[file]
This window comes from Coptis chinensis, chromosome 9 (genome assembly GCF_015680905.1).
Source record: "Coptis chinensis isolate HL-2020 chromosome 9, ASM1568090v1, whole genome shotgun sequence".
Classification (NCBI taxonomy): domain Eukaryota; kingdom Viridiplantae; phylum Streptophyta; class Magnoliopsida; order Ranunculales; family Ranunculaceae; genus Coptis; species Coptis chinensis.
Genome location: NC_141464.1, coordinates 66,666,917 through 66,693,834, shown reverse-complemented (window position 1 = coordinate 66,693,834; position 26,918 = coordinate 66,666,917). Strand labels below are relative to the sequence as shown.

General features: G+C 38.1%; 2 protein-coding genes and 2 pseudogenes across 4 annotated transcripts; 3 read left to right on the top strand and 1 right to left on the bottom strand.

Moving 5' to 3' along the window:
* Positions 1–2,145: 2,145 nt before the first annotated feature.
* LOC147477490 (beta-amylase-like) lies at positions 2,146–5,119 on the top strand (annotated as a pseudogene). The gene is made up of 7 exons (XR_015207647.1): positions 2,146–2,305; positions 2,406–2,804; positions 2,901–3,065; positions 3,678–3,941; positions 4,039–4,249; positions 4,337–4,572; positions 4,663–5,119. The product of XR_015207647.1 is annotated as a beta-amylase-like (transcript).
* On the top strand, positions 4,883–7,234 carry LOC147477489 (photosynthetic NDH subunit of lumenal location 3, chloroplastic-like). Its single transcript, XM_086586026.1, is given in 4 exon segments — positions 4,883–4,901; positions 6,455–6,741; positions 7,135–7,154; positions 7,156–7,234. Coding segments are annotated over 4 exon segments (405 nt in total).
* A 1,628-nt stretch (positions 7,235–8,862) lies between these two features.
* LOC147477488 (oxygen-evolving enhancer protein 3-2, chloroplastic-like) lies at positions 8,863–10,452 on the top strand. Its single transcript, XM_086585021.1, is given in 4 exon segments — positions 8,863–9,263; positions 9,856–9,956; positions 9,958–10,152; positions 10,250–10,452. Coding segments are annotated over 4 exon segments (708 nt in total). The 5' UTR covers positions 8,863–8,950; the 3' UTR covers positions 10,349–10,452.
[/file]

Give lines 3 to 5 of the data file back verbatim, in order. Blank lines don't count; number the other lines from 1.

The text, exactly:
Classification (NCBI taxonomy): domain Eukaryota; kingdom Viridiplantae; phylum Streptophyta; class Magnoliopsida; order Ranunculales; family Ranunculaceae; genus Coptis; species Coptis chinensis.
Genome location: NC_141464.1, coordinates 66,666,917 through 66,693,834, shown reverse-complemented (window position 1 = coordinate 66,693,834; position 26,918 = coordinate 66,666,917). Strand labels below are relative to the sequence as shown.

General features: G+C 38.1%; 2 protein-coding genes and 2 pseudogenes across 4 annotated transcripts; 3 read left to right on the top strand and 1 right to left on the bottom strand.